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Exceeding the speed of light.

  1. Sep 18, 2008 #1
    Just wondering, if photon A and B are traveling towards each other head on (at the speed of light) why isn't the velocity of B relative to A exceed the speed of light? And no, it is not homework related.
     
    Last edited: Sep 18, 2008
  2. jcsd
  3. Sep 18, 2008 #2

    Doc Al

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    Imagine this scenario, which makes the same point. Spaceship A moves at 0.99c with respect to Earth heading north. Someone on Earth shines a flashlight pointing south, directly at the oncoming spaceship A. What will be the speed of the photons with respect to spaceship A?

    To answer this you need to understand the basic postulates of special relativity which has implications for how velocities add.
     
  4. Sep 18, 2008 #3
    Understood, thank you!
     
  5. Sep 18, 2008 #4

    HallsofIvy

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    What do you mean "Understood"? He asked you a question. Can you answer that question?
     
  6. Sep 18, 2008 #5
    Light speed is the same in all references frames.
    Check this for some understanding of it.
     
  7. Sep 18, 2008 #6
    Special theory of relativity from Einstein will help you.
     
  8. Sep 19, 2008 #7

    atyy

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    Doc Al seems to be answering a slightly different question. For a human experimentalist O measuring two photons going in opposite directions, he will measure both photons going at the same speed, no matter what his velocity relative to another human experimentalist P.

    The question was about photon B "relative" to photon A. The "standard answer" is that the question is meaningless. To be honest, I don't know why - and actually, if it is meaningless, there shouldn't be a reason. But here is my attempt to "prove" that it is meaningless anyway! :rolleyes:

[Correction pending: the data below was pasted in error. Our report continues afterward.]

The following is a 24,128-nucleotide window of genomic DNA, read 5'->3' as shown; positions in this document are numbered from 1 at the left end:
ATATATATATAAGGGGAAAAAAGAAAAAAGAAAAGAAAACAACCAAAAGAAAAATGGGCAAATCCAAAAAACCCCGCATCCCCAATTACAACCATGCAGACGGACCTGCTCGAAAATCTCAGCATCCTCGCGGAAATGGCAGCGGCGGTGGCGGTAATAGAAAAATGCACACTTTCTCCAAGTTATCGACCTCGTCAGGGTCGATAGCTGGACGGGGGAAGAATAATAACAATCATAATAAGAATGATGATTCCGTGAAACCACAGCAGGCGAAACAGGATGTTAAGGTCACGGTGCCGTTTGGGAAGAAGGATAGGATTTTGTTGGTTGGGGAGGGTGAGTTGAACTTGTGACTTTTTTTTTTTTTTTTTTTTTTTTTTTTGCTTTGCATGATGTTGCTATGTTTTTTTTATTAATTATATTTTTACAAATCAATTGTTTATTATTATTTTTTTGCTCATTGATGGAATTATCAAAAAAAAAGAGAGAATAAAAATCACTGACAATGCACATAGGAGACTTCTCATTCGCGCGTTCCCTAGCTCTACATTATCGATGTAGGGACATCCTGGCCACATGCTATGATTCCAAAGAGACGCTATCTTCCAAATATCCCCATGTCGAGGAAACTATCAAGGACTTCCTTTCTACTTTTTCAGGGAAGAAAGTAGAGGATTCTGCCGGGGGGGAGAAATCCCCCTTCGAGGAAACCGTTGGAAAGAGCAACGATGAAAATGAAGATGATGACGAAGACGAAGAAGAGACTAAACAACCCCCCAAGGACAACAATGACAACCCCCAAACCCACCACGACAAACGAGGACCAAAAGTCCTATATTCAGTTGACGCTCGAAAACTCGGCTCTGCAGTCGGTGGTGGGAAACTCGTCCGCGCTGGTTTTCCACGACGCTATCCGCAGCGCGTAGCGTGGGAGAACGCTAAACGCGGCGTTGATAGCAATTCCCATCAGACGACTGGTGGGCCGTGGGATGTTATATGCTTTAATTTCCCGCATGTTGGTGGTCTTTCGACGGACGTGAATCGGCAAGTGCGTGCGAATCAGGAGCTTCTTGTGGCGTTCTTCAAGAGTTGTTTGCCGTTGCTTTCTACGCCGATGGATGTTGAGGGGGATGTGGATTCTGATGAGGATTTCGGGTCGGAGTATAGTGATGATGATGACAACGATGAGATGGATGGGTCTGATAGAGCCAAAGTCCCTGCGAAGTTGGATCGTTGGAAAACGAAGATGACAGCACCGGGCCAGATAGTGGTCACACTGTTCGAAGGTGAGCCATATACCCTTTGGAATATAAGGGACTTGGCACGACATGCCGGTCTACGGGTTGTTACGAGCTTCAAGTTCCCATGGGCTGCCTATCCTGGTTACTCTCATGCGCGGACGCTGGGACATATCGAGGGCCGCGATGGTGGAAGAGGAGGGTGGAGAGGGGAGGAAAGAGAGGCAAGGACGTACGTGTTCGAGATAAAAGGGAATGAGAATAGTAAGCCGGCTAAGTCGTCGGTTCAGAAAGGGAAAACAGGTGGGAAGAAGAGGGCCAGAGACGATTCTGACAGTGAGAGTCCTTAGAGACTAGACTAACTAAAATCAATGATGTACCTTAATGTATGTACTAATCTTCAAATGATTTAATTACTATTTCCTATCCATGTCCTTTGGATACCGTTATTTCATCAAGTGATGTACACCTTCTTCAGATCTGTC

If we take an inhuman experimentalist on photon A. For all photons going the same direction as himself, they will go at the same speed, so he will measure their speed to be 0. For photons coming towards him, maybe he can measure a speed ci, where the subscript stands for "inhuman". So he can measure ci > 0, and the "speed of light" will be greater than the "speed of light". But we can never test it, so maybe that's why the standard answer is that the question is "meaningless".

    I can imagine another "more fundamental" reason the question is meaningless. To establish a measure of "distance", two experimentalists must send signals to each other. So if an inhuman experimentalist Y sits on one peak of a light wave, and another inhuman experimentalist Z sits on another peak "in front" of Y. Then Z can send a signal to Y, but Y can never send a signal to Z, since light will not move forwards relative to him.

    Criticisms obviously expected and welcome! :smile: Just in case this misleads anyone, let me say, obviously, don't write this on your exam! :rofl:
     
  9. Sep 19, 2008 #8

    Doc Al

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    I modified the question to make it answerable.

    Generally, the speed of B "relative to" A means the speed of B as measured from a frame in which A is at rest. But there's no such inertial frame for a photon--they are never at rest and always move at speed c with respect to any frame. That's the problem. You are essentially denying a basic postulate of SR. Once you've done that, all else is fantasy.

    I am driving my car at the speed of light...
     
  10. Sep 19, 2008 #9

    atyy

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    Yes, I forgot to mention that. Very good of you to do so! :smile:
     
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